Determinants of Pediatric Psychiatry Length of Stay in 2 Urban Emergency Departments

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Pediatric mental illness poses a significant burden with an overall prevalence of approximately 10%. Increasingly, children with mental disorders seek care in the emergency department (ED). However, the ED is not an ideal setting. Pediatric mental health patients receive limited treatment and experience significantly longer length of stay (LOS) than other patients seen in the ED. This study examines patient and hospital factors associated with LOS and prolonged LOS (PLOS).


This is a retrospective chart review of patients between the ages of 3 and 17 presenting at 2 participating urban EDs with a psychiatric diagnosis from May 2010 to May 2012.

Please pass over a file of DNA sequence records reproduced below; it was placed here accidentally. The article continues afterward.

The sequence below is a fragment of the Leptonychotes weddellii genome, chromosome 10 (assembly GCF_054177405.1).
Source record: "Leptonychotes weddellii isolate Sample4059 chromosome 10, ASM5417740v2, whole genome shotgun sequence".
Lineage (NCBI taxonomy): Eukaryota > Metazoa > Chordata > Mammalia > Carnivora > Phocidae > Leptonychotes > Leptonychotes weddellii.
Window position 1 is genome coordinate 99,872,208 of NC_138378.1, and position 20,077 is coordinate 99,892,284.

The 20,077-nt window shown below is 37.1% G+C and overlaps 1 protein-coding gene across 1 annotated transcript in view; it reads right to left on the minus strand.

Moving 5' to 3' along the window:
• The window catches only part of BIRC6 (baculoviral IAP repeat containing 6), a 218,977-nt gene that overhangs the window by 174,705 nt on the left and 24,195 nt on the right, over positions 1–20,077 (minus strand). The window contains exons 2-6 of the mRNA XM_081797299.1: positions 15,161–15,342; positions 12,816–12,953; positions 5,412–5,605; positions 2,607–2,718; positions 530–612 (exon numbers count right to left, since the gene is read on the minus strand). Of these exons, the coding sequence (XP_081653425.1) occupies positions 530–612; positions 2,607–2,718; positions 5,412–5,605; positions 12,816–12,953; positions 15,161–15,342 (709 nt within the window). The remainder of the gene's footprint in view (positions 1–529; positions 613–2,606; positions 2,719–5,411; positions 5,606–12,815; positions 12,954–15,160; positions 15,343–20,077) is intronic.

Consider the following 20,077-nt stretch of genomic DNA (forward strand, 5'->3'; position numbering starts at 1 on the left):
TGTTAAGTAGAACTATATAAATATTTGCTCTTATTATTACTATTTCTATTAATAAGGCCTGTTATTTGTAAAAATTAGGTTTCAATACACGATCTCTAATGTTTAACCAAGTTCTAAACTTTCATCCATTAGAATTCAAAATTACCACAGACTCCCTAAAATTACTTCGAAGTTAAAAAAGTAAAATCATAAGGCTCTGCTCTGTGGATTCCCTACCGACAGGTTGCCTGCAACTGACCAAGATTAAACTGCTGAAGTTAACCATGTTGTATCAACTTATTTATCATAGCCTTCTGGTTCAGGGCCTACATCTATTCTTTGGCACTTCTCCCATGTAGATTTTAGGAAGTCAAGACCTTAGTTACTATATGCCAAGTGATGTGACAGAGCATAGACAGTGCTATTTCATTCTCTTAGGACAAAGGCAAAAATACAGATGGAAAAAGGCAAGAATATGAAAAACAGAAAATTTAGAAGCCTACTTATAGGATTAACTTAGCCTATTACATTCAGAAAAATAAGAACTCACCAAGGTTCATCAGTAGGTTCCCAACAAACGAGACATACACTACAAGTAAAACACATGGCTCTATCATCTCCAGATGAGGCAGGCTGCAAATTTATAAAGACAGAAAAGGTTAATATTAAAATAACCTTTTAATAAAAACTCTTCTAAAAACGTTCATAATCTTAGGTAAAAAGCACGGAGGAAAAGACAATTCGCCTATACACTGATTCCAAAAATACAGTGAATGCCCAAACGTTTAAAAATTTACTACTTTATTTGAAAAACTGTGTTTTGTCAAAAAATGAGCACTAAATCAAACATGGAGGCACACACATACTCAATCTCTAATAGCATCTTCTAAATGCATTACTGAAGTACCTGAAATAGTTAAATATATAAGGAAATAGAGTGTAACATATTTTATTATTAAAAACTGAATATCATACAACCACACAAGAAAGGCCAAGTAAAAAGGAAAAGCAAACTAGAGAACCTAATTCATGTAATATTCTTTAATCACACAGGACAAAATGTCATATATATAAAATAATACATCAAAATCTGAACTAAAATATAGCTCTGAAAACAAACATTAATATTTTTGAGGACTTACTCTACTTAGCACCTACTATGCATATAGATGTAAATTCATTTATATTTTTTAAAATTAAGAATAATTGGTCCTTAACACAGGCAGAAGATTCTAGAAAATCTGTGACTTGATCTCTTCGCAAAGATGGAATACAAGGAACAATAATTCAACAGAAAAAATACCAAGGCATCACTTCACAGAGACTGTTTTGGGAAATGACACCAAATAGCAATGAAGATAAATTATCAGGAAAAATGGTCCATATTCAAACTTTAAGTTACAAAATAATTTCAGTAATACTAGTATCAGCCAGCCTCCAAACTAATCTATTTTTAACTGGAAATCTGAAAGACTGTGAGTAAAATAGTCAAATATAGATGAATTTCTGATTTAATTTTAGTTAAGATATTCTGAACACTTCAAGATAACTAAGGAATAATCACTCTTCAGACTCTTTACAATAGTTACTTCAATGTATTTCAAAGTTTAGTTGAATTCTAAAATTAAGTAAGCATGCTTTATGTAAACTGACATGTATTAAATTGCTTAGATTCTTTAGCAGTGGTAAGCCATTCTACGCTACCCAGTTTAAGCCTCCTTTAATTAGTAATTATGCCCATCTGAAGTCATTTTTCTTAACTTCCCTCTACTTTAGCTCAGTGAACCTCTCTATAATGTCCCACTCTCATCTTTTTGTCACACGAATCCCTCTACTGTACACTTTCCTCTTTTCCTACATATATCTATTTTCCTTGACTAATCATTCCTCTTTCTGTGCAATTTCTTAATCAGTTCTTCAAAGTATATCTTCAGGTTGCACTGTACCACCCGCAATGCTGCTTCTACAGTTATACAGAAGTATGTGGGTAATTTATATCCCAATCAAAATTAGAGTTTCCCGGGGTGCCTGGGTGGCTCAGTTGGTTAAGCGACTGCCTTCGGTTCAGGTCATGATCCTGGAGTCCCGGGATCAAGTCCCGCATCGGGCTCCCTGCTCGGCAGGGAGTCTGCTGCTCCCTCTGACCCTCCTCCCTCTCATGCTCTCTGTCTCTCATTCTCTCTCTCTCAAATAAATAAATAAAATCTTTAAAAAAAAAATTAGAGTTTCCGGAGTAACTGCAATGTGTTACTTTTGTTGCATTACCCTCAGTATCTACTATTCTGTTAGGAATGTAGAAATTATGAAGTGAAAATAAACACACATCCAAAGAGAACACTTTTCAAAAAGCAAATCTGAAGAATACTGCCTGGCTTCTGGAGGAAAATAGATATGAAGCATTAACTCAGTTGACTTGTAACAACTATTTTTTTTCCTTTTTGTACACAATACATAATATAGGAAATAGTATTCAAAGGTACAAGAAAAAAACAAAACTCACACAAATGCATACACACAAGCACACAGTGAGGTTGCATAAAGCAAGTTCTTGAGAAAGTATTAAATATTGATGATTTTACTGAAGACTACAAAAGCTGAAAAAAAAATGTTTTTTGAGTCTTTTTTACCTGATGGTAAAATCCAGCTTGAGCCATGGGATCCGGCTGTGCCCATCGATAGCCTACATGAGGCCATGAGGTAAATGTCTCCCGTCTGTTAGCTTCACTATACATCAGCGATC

This study includes 939 patients with an average age of 14.1 years and a median LOS of 295 minutes. The diagnosis was the strongest predictor of LOS and PLOS. Patients with a psychotic disorder or suicide attempt or ideation experienced a longer LOS, 35% and 55% increases, respectively, and an increased odds of PLOS (odds ratio, 3.07 and 8.36, respectively). Patient sex, previous history of self-harm, and the daily census were associated with both a longer LOS and PLOS. Ethnicity, site of admission, and year of admission were only associated with LOS.


Diagnosis-specific management factors are the primary determinant of LOS. However, some patient characteristics and hospital operational factors are also associated with LOS. Organizational reforms and an evaluation of the required human and material resources are necessary to improve access to and availability of pediatric mental health care.

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